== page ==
Supermassive black holes in cosmological simulations I: M_BH-M_star relation and black hole mass function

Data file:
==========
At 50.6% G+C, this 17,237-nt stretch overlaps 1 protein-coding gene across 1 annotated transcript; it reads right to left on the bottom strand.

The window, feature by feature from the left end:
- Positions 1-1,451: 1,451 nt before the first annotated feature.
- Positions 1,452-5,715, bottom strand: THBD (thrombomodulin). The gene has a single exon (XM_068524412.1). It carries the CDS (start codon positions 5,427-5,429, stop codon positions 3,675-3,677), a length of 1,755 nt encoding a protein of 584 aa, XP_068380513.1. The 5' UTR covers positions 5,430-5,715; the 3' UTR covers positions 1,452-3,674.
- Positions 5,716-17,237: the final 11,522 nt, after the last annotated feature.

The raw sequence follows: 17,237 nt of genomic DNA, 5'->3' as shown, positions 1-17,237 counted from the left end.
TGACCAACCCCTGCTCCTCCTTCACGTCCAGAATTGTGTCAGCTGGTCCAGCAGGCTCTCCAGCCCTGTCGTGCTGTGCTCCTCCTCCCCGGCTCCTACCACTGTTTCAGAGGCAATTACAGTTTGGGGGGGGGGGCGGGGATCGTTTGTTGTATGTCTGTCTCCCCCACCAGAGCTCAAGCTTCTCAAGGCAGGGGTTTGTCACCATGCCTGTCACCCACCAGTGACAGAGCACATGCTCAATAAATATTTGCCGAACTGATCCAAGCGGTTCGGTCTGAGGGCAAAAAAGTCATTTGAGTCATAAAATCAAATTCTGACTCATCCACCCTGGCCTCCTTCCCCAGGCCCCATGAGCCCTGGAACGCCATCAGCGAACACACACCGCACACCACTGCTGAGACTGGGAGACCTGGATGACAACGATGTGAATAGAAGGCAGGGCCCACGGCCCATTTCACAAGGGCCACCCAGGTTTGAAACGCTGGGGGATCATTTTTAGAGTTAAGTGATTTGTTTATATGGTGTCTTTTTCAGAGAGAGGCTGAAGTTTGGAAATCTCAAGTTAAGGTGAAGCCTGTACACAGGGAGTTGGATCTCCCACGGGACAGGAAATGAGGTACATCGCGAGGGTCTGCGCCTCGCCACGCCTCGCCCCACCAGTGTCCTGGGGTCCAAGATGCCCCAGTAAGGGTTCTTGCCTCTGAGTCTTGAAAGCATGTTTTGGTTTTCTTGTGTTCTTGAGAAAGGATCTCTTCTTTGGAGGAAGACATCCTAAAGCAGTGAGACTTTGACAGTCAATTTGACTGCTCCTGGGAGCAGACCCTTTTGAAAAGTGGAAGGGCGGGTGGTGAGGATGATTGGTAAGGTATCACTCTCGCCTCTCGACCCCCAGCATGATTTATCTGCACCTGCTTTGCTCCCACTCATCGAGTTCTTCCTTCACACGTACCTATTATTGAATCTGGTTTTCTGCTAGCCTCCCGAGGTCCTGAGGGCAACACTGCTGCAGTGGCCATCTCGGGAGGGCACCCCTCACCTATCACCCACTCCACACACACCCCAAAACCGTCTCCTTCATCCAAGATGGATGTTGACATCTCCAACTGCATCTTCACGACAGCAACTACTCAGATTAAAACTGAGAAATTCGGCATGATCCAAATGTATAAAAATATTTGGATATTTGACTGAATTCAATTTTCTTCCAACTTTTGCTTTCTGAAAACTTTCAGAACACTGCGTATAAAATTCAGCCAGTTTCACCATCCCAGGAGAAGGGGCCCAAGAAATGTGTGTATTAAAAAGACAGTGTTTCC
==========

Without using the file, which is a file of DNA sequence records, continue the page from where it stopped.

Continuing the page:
The past decade has seen significant progress in understanding galaxy formation and evolution using large-scale cosmological simulations. While these simulations produce galaxies in overall good agreement with observations, they employ different sub-grid models for galaxies and supermassive black holes (BHs). We investigate the impact of the sub-grid models on the BH mass properties of the Illustris, TNG100, TNG300, Horizon-AGN, EAGLE, and SIMBA simulations, focusing on the M_BH-M_star relation and the BH mass function. All simulations predict tight M_BH-M_star relations, and struggle to produce the lowest (M_BH 10^9 Msun in most of the simulations. The BH mass function is dominated by efficiently accreting BHs (log10 f_Edd >-2$) at high redshifts, and transitions progressively from the high-mass to the low-mass end to be governed by inactive BHs. The transition time and the contribution of active BHs are different among the simulations, and can be used to evaluate models against observations.